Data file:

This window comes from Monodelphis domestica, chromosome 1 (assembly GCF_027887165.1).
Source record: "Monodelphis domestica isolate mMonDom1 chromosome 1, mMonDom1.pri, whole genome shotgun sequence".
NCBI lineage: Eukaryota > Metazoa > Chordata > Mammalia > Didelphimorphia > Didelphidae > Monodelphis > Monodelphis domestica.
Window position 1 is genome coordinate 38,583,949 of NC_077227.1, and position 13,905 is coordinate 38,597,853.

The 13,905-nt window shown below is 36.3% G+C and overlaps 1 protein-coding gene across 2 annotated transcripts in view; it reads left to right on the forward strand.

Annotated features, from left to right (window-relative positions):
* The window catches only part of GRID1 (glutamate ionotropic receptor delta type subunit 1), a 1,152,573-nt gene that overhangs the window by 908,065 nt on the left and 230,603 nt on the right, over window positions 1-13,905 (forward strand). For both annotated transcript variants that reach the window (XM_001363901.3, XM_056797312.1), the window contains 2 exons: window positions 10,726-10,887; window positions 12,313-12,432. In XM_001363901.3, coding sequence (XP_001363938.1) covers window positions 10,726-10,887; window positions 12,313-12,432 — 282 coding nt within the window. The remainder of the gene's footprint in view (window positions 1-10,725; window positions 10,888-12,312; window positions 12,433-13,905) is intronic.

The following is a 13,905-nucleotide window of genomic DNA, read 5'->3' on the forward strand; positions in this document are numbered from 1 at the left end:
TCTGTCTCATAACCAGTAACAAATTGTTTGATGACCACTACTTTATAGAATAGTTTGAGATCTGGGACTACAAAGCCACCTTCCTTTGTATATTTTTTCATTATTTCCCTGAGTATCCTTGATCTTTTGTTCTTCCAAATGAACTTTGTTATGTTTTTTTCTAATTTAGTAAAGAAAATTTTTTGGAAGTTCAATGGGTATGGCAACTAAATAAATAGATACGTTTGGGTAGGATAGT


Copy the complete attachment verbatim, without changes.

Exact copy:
This window comes from Monodelphis domestica, chromosome 1 (assembly GCF_027887165.1).
Source record: "Monodelphis domestica isolate mMonDom1 chromosome 1, mMonDom1.pri, whole genome shotgun sequence".
NCBI lineage: Eukaryota > Metazoa > Chordata > Mammalia > Didelphimorphia > Didelphidae > Monodelphis > Monodelphis domestica.
Window position 1 is genome coordinate 38,583,949 of NC_077227.1, and position 13,905 is coordinate 38,597,853.

The 13,905-nt window shown below is 36.3% G+C and overlaps 1 protein-coding gene across 2 annotated transcripts in view; it reads left to right on the forward strand.

Annotated features, from left to right (window-relative positions):
* The window catches only part of GRID1 (glutamate ionotropic receptor delta type subunit 1), a 1,152,573-nt gene that overhangs the window by 908,065 nt on the left and 230,603 nt on the right, over window positions 1-13,905 (forward strand). For both annotated transcript variants that reach the window (XM_001363901.3, XM_056797312.1), the window contains 2 exons: window positions 10,726-10,887; window positions 12,313-12,432. In XM_001363901.3, coding sequence (XP_001363938.1) covers window positions 10,726-10,887; window positions 12,313-12,432 — 282 coding nt within the window. The remainder of the gene's footprint in view (window positions 1-10,725; window positions 10,888-12,312; window positions 12,433-13,905) is intronic.

The following is a 13,905-nucleotide window of genomic DNA, read 5'->3' on the forward strand; positions in this document are numbered from 1 at the left end:
TCTGTCTCATAACCAGTAACAAATTGTTTGATGACCACTACTTTATAGAATAGTTTGAGATCTGGGACTACAAAGCCACCTTCCTTTGTATATTTTTTCATTATTTCCCTGAGTATCCTTGATCTTTTGTTCTTCCAAATGAACTTTGTTATGTTTTTTTCTAATTTAGTAAAGAAAATTTTTTGGAAGTTCAATGGGTATGGCAACTAAATAAATAGATACGTTTGGGTAGGATAGT